That’s the question asked over at the International Women’s Day website (IWD). For them it’s: connecting girls, inspiring futures . For the United Nations, the focus this year is on rural women; to end hunger and poverty. Even corporations such as Accenture and IBM have weighed in with their respective visions: 50:50 in the boardroom by 2020 and success in the globally integrated enterprise.
So what’s my theme? Putting our bodies and babies back together. As it relates to assisted reproductive technologies (ART), the United States is often referred to as the Wild West of fertility medicine, with California being called the reproductive tourist capital of the world. It is, after all, where Elton John and David Furnish came to have their son born via one woman’s egg and another woman’s womb two Christmases ago. Theresa Erickson, a California-based surrogacy lawyer was just sentenced to prison for her role in a three-ring baby-selling scam. And can you say Octomom? A recent case in Florida pits two lesbians in their fight for their child created through ART. One of the women gave her the egg, the other gave her womb. They have since split, with the birth mother fleeing to Australia with the child. Can even Solomon’s wisdom help decide who’s child this is? Will the courts be forced to split the baby so that half goes to the woman who contributed her genetic DNA and half goes to the woman who offered her hospitable womb? Woman-to-woman, we need to have a serious public conversation about our reproductive bodies and the babies we create. The dirty little secrets of the $6.5 billion dollar a year ART industry in the U.S. need to be exposed for what they are: exploitative to poor women, risky to the health of mother and child, commodification of our bodies and lacking in the dignity and the rights of the children created through financial transactions all under the guise of helping make dreams come true. For 2012, let’s begin to reconstruct our deconstructed bodies, and stop selling and sharing our bodies and our babies.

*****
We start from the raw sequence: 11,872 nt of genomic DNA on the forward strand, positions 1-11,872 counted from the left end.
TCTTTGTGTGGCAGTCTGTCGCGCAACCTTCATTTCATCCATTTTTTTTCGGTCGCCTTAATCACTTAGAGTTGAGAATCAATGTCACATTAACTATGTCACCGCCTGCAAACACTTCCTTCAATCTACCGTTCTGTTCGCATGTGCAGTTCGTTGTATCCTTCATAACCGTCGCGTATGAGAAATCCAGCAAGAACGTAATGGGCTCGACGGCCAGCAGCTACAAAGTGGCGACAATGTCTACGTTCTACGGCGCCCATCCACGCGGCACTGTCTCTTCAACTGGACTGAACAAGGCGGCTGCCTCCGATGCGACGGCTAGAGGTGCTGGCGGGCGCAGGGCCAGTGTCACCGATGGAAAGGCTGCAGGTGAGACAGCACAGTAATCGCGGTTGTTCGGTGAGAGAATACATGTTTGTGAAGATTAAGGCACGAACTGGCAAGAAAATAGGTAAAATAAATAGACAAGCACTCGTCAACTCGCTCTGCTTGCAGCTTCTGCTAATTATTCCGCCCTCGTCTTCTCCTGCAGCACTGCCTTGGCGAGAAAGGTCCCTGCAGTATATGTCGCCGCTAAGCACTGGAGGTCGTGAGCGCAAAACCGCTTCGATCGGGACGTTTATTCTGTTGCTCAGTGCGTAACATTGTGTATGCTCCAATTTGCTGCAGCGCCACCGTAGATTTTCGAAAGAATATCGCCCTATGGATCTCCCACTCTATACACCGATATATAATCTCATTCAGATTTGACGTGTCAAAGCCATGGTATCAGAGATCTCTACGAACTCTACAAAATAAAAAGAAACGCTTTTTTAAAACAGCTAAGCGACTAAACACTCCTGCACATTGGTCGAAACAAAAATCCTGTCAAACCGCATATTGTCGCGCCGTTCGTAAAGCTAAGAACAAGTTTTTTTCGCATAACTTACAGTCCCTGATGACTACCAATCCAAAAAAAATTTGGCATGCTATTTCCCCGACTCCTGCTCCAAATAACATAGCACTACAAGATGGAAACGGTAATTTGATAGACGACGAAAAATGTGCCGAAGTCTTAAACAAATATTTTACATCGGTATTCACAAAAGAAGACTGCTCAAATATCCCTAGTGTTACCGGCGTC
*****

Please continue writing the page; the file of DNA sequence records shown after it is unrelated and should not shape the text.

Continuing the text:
— Jennifer Lahl is president of The Center for Bioethics and Culture and writer, director, and producer of the award-winning Eggsploitation and Anonymous Father’s Day.